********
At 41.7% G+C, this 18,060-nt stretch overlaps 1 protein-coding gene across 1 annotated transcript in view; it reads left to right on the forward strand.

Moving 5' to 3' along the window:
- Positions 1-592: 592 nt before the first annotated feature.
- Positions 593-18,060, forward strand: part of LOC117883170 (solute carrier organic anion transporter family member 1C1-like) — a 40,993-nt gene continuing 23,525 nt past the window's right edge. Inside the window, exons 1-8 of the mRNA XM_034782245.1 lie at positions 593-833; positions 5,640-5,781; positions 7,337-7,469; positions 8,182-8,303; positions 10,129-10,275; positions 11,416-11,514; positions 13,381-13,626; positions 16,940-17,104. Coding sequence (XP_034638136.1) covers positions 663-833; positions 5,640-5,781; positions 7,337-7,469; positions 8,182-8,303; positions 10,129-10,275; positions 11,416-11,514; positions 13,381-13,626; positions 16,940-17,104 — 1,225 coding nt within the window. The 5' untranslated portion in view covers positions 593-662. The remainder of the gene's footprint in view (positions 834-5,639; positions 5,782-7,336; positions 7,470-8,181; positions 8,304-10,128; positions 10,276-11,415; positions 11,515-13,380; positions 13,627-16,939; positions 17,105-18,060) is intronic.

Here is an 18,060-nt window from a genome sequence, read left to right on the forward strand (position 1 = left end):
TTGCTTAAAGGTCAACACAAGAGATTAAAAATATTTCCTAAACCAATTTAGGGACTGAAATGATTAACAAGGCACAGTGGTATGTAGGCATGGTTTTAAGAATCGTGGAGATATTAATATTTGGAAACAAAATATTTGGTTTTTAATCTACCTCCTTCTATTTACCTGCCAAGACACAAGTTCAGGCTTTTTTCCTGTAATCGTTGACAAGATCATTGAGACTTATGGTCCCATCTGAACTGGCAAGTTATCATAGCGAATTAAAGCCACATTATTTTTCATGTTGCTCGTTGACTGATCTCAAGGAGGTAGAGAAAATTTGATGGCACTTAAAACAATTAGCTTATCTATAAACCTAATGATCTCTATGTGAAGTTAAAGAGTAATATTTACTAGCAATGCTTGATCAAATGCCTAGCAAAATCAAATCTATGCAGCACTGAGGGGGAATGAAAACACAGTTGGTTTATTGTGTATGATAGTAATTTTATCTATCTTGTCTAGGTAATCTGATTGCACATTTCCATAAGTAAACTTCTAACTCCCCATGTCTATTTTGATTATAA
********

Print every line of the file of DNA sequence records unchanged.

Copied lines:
At 41.7% G+C, this 18,060-nt stretch overlaps 1 protein-coding gene across 1 annotated transcript in view; it reads left to right on the forward strand.

Moving 5' to 3' along the window:
- Positions 1-592: 592 nt before the first annotated feature.
- Positions 593-18,060, forward strand: part of LOC117883170 (solute carrier organic anion transporter family member 1C1-like) — a 40,993-nt gene continuing 23,525 nt past the window's right edge. Inside the window, exons 1-8 of the mRNA XM_034782245.1 lie at positions 593-833; positions 5,640-5,781; positions 7,337-7,469; positions 8,182-8,303; positions 10,129-10,275; positions 11,416-11,514; positions 13,381-13,626; positions 16,940-17,104. Coding sequence (XP_034638136.1) covers positions 663-833; positions 5,640-5,781; positions 7,337-7,469; positions 8,182-8,303; positions 10,129-10,275; positions 11,416-11,514; positions 13,381-13,626; positions 16,940-17,104 — 1,225 coding nt within the window. The 5' untranslated portion in view covers positions 593-662. The remainder of the gene's footprint in view (positions 834-5,639; positions 5,782-7,336; positions 7,470-8,181; positions 8,304-10,128; positions 10,276-11,415; positions 11,515-13,380; positions 13,627-16,939; positions 17,105-18,060) is intronic.

Here is an 18,060-nt window from a genome sequence, read left to right on the forward strand (position 1 = left end):
TTGCTTAAAGGTCAACACAAGAGATTAAAAATATTTCCTAAACCAATTTAGGGACTGAAATGATTAACAAGGCACAGTGGTATGTAGGCATGGTTTTAAGAATCGTGGAGATATTAATATTTGGAAACAAAATATTTGGTTTTTAATCTACCTCCTTCTATTTACCTGCCAAGACACAAGTTCAGGCTTTTTTCCTGTAATCGTTGACAAGATCATTGAGACTTATGGTCCCATCTGAACTGGCAAGTTATCATAGCGAATTAAAGCCACATTATTTTTCATGTTGCTCGTTGACTGATCTCAAGGAGGTAGAGAAAATTTGATGGCACTTAAAACAATTAGCTTATCTATAAACCTAATGATCTCTATGTGAAGTTAAAGAGTAATATTTACTAGCAATGCTTGATCAAATGCCTAGCAAAATCAAATCTATGCAGCACTGAGGGGGAATGAAAACACAGTTGGTTTATTGTGTATGATAGTAATTTTATCTATCTTGTCTAGGTAATCTGATTGCACATTTCCATAAGTAAACTTCTAACTCCCCATGTCTATTTTGATTATAA